I have twice tried to sign up for CPC but both times been told I had to have $250K under management (in their noncompetitive retirement accounts).

ElJefeWatson
Guest
ElJefeWatson

Anyone know if the $250,000 under their management is a hard rule? I started the process late last back but didn’t follow up with for one reason or another. Another blog I saw also referenced the $250k. FM, did you throw $250k their way or is this a new requirement?

trackback

[…] you’re a Chase Private Client, then this rule likely won’t affect you. Frequent Miler has shared his experience about that in this post here. There are also other reports of this happening elsewhere. It doesn’t seem to matter whether […]

trackback

[…] Increased sign up bonuses on some Chase credit cards (you can view what they are currently offering by clicking here) […]

trackback

[…] Note that the 5/24 rule doesn’t seem to be set in stone. There are plenty of reports of people getting approved for new cards despite having opened 5 or more accounts in the past 24 months.  In fact, it happened recently for me: Chase Private Client and Sapphire Preferred 65K. […]

trackback

[…] This is another situation where I don’t know for sure that it helps with credit card approvals, but I believe it does.  Read all about Chase Private Client here: Chase Private Client and Sapphire Preferred 65K. […]

Jon
Guest
Jon

Does anyone know on the $250k investment asset requirement: does Chase offer a self-directed-type investment account with no management fee? I.e. a similar offering to Merrill Edge or Scottrade? Was thinking of moving over some assets if that’s possible in a low-to-no fee, self managed brokerage account.

trackback

[…] backs up the anecdotal evidence that various sources around the net have purported, specifically FrequentMiler, that there are different rules for Private Clients. It wasn’t an immediate approval and it […]

D
Guest
D

I reached out to CPC and they responded: “To get started, we can begin a Chase Private Client relationship with any client who has the intention to meet a minimum balance of $250,000 between deposits and investments in personal assets. This would not include real estate, loan balances or business assets.”

I’m fortunate that I could move over $250,000, but I really don’t want to. What would happen if I told them that I have the “intention” of moving it over, but never do. Will anyone look at my account and ask when the funds are coming over? Can they revoke CPC if I don’t follow through with a vague intention?

trackback

[…] with approvals, CPC’s are known to get higher signup offers than ordinary folks. For example, Private Clients might be offered a 65k bonus on the Sapphire Preferred instead of […]

trackback

[…] said than done” kind of things.  Chase Private Client status is great in lots of ways (details here), but getting that status may or may not be an option for you.  Here are a few […]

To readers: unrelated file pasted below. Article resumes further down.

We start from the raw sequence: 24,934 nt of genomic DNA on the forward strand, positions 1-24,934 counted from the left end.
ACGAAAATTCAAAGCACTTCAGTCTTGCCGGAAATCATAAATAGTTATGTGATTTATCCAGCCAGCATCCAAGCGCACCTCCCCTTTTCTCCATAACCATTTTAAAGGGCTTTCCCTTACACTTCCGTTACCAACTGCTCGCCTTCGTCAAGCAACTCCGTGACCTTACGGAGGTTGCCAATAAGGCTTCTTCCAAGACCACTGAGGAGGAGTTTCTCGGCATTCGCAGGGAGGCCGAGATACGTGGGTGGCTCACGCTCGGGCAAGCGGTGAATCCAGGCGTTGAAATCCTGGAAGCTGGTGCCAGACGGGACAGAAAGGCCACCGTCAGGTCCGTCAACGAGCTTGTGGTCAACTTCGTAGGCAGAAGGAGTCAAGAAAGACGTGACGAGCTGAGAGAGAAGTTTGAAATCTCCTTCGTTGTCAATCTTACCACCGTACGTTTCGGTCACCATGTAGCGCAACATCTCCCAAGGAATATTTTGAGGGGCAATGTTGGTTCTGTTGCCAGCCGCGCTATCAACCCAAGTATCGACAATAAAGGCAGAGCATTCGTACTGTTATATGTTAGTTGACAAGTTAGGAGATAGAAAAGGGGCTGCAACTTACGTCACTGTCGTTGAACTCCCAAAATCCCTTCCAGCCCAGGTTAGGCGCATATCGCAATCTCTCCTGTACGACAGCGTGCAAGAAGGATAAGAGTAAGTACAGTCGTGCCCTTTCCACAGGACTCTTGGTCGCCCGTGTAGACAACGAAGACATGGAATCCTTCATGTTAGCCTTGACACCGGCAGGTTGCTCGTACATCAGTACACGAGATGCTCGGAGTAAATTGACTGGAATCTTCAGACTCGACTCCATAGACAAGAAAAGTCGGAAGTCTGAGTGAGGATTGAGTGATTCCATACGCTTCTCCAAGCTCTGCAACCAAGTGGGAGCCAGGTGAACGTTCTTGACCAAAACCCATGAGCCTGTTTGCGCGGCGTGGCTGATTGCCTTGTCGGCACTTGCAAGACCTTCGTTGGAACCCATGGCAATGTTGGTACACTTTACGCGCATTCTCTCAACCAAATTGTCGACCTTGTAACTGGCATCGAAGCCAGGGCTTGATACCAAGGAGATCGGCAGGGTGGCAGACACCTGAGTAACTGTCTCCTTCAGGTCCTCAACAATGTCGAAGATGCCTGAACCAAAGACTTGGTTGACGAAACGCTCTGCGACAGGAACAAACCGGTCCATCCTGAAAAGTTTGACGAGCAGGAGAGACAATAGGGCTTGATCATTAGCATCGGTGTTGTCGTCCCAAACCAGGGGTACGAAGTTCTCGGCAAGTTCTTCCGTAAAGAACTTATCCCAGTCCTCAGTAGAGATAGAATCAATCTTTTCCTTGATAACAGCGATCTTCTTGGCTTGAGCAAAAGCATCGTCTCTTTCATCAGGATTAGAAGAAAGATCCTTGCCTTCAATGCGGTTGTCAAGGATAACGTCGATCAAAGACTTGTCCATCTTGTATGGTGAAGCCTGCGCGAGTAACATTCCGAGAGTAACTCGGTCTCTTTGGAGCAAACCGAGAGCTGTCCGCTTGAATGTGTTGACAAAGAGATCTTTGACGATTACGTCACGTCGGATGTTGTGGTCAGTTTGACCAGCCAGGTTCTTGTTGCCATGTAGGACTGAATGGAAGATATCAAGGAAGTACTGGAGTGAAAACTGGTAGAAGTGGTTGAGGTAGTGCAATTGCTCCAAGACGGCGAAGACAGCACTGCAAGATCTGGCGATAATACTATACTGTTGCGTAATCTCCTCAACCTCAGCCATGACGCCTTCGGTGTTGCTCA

Jon
Guest
Jon

I became a CPC after moving 250k into Chase. I kept the money in checkings and savings because I don’t trust Chase’s investment (my primary investment vehicles are Fidelity and Vanguard). Soon after I got CPC status, I have been slowly withdrawing funds and now I keep a pretty steady balance of ~50k with Chase.

My question is, is there any investment that is safe with Chase? I mean, I appreciate them giving me CPC, but I don’t want to pay higher investment fees than I have to. Is it too bad an idea to transfer my Roth IRA account to Chase for them to manage?

trackback

[…] to be the case that members of Chase’s Private Client program were immune to 5/24 rules.  I first wrote about this here.  Unfortunately, as reported by Doctor of Credit, that is no longer the […]

trackback

[…] while ago, FrequentMiler detailed how those enrolled in Chase Private Client can get a 65,000-point bonus on th…. This is a fantastic bonus in and of itself, since the public offer is “only” 55,000 […]

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[…] I’ve shown by being approved for the Sapphire Preferred card, the Marriott personal and business cards, the United Mileage Plus card, and the Ink Plus card all […]

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[…] you’re a Chase Private Client, then this rule likely won’t affect you. Frequent Miler has shared his experience about that in this post here. There are also other reports of this happening elsewhere. It doesn’t seem to matter whether […]

trackback

[…] It will still be possible to get those Chase cards, but it will take real strategy if you can only have five new card accounts among all of the banks every 24 months in order to get approved. Perhaps there will be some situations where the 5/24 rule isn’t strictly enforced such as if you are targeted for an offer, apply in-branch via “pre-approved” applications, are a Chase Private Client customer, or otherwise get lucky. Read about a great example of breaking the 5/24 rule here. […]